I’m joining the blogging community today to shed light on something many of us keep tucked in the dark. If you’re like me, you experienced it without knowing, assuming that all people lived their lives on an emotional roller coaster, destined, once on top, to roll back to the bottom. Always to the bottom. For me, it began in college.
At first, it was an added exhaustion, no matter how late the morning classes or how early the bedtime. In trickled the self-doubt, followed by amateur apathy. I was too busy to not tend to the activities I loved, but I had ceased to look forward to the orchestra rehearsals and coffee dates. Last to enter was the emptiness. Not sadness, exactly, but an inability to feel anything: joy, fear, sadness, love. The feelings I had for people in my life I knew I loved were shrouded in a fog and out of reach. I began to doubt I ever loved them at all. The only emotion that cut through the depression, sharp as a knife, was anger and irritability. The most insignificant things annoyed me to the point of rage: ice trays left empty, people late for appointments, unreasonable homework assignments. I look back now and wonder if I didn’t cover the sadness with that anger, afraid of what it might mean to let myself experience the pain of feeling worthless.
All this, and I had no idea anything was wrong with me, or if I did have a suspicion, the denial hid it cleverly with its stories of stigma, perfectionist excuses, and lack of self care. It took 8 years, the birth of my daughter, and a battle with postpartum depression before I realized I had been suffering from depressive episodes and anxiety for much of my life.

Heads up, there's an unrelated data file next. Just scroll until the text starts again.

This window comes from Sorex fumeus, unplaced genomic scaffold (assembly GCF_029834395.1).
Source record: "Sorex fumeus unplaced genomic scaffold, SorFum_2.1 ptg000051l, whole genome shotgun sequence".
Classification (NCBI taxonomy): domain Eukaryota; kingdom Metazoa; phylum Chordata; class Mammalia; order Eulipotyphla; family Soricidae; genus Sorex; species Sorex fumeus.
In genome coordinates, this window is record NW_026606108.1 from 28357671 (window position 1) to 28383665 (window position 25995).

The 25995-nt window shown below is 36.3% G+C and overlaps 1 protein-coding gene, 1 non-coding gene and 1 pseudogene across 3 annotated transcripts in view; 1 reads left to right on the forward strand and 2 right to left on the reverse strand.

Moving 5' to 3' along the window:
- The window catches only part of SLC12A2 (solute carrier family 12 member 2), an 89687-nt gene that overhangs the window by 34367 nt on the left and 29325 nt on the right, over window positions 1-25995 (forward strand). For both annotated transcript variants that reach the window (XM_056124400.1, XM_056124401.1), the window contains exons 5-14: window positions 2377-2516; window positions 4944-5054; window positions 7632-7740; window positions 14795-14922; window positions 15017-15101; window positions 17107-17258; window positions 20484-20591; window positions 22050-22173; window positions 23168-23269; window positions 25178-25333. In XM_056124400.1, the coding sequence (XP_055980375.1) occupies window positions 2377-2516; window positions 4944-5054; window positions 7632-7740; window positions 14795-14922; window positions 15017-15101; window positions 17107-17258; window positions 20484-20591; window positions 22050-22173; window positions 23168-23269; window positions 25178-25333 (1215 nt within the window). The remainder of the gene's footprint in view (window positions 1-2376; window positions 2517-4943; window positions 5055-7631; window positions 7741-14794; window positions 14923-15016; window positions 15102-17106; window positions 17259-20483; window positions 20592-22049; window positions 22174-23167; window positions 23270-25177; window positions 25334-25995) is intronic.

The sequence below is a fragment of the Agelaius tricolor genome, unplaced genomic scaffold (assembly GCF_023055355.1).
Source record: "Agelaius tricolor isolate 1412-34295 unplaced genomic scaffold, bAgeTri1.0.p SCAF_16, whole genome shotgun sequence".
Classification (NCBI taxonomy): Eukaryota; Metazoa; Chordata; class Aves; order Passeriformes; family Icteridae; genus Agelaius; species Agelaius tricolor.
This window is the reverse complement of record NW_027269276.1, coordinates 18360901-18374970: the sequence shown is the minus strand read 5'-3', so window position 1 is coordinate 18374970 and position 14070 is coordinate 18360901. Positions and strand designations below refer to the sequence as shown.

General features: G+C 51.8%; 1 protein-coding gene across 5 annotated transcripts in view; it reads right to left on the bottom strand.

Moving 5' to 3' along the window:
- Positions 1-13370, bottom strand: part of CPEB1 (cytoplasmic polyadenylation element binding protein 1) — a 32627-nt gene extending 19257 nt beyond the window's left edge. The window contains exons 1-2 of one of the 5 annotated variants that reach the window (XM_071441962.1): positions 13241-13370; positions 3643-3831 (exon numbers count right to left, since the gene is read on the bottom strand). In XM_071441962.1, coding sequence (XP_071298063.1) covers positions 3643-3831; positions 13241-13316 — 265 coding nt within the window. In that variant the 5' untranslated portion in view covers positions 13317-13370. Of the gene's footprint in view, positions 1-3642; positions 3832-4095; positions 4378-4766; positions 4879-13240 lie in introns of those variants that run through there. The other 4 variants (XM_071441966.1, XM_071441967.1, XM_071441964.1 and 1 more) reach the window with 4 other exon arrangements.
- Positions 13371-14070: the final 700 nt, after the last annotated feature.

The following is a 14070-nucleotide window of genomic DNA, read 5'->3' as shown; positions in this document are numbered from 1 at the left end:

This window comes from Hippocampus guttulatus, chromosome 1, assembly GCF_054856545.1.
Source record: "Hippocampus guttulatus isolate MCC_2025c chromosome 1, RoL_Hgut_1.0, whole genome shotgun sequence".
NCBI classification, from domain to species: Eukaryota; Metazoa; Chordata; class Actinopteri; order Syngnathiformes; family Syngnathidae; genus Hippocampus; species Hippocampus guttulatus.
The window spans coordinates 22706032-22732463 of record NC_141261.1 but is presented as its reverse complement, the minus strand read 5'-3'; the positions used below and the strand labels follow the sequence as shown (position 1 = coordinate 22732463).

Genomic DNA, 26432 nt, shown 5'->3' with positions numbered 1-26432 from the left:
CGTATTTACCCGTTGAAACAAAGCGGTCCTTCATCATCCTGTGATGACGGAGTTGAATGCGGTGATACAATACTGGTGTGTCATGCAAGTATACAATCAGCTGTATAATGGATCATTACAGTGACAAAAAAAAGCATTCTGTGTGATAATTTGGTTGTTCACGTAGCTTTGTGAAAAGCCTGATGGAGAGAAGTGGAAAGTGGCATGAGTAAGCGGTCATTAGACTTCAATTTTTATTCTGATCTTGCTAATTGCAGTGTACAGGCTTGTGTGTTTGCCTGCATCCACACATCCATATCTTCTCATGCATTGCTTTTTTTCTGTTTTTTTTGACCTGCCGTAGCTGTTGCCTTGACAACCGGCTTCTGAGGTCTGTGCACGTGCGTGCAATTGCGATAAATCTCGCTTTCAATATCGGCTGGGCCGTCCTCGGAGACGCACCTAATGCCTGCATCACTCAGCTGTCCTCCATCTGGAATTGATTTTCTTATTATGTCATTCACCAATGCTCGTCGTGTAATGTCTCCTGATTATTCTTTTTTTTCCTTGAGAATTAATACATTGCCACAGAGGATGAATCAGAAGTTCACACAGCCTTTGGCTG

I believe if depression and other mood and anxiety disorders were talked about as openly as cancer and heart disease, patients would have the information they need to identify their struggles as symptoms and to seek help. I believe that if treating those disorders was not shaded in stigma, that people like me would find that they can get better – that there is hope.
I am living proof that you can survive depression and anxiety. I am proof that
good great people can struggle with mental illness. And I am proof that you can be open about your mental health and still have people think you are amazing.
Because, guess what? You are.
From Say It Rah-shay:
#DayOfLight was created to shine a light on depression, and share resources for those who are struggling with the mental illness. Bloggers from all over the country are collaborating on Wednesday, February 5th to flood social media with personal stories about living with depression, and accurate information on managing and living with the mental illness.
How Can You Participate?
- Write a blog post sharing your personal experience of depression and/or share resources to help others. Add the #DayOfLight hashtag in your post title.
- Watch the #DayOfLight Google Hangout on Wednesday, February 5th at 11 AM EST. Tweet and ask questions.
- Participate in the #DayOfLight twitter chat on Wednesday, February 5th at 9 PM EST. Follow @PushingLovely, @NotoriousSpinks, and@BrandiJeter for more information)
- Turn your social media avatars black and white on Wednesday, February 5th so we can visually represent all of those affected by depression.
- Share inspiring tweets, posts, and photos on social media to encourage those who are suffering with depression to let them know that they are not alone. Use the hashtag #DayOfLight